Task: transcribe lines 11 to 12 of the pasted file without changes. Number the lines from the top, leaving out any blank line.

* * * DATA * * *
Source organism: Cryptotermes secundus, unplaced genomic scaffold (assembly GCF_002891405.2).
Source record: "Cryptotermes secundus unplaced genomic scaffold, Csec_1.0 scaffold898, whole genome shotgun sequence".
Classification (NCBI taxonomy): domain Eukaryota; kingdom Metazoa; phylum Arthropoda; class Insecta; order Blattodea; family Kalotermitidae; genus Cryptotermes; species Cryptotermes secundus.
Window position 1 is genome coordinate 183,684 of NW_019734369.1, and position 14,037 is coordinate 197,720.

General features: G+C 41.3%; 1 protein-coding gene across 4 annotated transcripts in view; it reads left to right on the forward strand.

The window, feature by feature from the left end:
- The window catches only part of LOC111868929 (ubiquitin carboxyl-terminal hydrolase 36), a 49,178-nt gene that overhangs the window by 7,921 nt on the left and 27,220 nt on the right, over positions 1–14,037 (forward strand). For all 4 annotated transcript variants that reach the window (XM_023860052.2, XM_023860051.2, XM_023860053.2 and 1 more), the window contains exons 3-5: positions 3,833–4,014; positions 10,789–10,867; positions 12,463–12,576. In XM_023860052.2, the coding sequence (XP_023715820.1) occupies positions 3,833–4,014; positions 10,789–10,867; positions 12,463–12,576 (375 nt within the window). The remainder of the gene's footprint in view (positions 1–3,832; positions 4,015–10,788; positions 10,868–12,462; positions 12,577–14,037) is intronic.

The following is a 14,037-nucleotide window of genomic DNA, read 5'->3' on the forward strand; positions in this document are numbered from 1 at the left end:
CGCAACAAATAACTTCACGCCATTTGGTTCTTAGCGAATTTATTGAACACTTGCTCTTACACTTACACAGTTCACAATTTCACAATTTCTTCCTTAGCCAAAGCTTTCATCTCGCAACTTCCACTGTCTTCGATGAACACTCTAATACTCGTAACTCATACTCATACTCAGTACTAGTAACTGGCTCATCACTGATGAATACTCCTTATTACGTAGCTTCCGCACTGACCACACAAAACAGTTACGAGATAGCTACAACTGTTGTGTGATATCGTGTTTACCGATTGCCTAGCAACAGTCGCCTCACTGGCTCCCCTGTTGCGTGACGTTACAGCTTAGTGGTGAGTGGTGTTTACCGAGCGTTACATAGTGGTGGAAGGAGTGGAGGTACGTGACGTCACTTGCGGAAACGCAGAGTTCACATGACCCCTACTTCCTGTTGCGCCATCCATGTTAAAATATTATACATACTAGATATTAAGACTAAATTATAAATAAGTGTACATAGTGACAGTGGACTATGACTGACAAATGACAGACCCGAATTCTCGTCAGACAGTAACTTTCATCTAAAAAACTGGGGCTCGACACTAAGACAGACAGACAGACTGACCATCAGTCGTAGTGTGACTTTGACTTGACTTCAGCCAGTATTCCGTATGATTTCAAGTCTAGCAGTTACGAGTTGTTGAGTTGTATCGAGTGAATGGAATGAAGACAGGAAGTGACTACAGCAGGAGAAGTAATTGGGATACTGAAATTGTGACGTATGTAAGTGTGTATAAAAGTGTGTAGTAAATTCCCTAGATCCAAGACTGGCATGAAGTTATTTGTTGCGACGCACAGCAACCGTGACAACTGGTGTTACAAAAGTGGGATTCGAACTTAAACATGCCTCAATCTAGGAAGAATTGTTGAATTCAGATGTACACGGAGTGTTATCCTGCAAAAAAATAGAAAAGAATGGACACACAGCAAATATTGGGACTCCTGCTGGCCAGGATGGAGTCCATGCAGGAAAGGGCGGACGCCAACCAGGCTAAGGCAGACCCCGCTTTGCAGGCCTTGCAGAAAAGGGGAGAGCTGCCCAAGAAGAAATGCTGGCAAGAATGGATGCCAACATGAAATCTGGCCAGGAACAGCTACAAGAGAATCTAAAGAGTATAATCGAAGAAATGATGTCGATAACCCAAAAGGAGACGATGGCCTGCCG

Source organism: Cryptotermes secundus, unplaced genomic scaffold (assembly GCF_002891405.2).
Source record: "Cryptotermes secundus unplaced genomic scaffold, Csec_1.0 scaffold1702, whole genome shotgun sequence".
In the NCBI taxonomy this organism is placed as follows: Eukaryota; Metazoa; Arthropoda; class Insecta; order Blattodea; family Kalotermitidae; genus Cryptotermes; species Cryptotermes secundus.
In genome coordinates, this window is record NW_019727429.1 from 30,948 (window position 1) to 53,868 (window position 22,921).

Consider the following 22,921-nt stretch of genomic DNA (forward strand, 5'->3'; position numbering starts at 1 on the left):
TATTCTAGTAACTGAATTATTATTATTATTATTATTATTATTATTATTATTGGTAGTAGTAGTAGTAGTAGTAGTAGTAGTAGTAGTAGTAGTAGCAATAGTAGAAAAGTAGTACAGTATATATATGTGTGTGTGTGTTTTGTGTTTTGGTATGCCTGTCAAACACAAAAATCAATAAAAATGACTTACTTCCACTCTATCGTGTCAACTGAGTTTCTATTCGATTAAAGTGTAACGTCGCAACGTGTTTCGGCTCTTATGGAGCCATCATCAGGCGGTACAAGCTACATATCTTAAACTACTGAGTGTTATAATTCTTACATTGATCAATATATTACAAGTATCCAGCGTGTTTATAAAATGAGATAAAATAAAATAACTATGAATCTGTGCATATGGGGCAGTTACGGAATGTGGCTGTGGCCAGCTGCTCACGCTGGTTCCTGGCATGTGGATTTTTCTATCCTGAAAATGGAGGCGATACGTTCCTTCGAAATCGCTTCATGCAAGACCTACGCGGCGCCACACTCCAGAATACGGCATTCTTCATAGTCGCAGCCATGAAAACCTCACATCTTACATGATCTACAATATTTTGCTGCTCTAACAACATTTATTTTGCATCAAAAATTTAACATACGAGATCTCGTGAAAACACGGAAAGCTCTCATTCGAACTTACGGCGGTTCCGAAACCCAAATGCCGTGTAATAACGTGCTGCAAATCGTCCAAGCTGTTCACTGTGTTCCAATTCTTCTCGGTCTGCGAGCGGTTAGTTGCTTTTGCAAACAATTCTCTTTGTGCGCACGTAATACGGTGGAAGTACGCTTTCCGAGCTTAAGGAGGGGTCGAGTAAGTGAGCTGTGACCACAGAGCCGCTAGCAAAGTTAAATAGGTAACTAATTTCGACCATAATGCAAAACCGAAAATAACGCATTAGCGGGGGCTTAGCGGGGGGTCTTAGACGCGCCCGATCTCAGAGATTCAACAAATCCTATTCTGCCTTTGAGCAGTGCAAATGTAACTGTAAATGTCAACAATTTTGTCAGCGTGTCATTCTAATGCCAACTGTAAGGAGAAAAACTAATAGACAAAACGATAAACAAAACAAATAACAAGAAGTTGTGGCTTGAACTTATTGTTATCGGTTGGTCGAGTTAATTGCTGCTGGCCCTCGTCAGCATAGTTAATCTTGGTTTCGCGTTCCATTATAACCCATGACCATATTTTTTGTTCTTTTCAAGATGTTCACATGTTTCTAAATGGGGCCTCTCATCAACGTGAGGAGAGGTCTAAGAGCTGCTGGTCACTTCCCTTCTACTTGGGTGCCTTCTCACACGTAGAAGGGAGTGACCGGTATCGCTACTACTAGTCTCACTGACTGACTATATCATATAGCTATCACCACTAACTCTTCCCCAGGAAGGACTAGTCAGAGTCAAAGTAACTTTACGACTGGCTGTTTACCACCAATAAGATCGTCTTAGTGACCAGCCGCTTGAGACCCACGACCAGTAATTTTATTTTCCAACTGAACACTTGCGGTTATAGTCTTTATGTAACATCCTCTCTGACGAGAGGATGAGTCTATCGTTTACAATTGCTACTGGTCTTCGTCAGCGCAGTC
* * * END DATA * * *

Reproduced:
Source record: "Cryptotermes secundus unplaced genomic scaffold, Csec_1.0 scaffold1702, whole genome shotgun sequence".
In the NCBI taxonomy this organism is placed as follows: Eukaryota; Metazoa; Arthropoda; class Insecta; order Blattodea; family Kalotermitidae; genus Cryptotermes; species Cryptotermes secundus.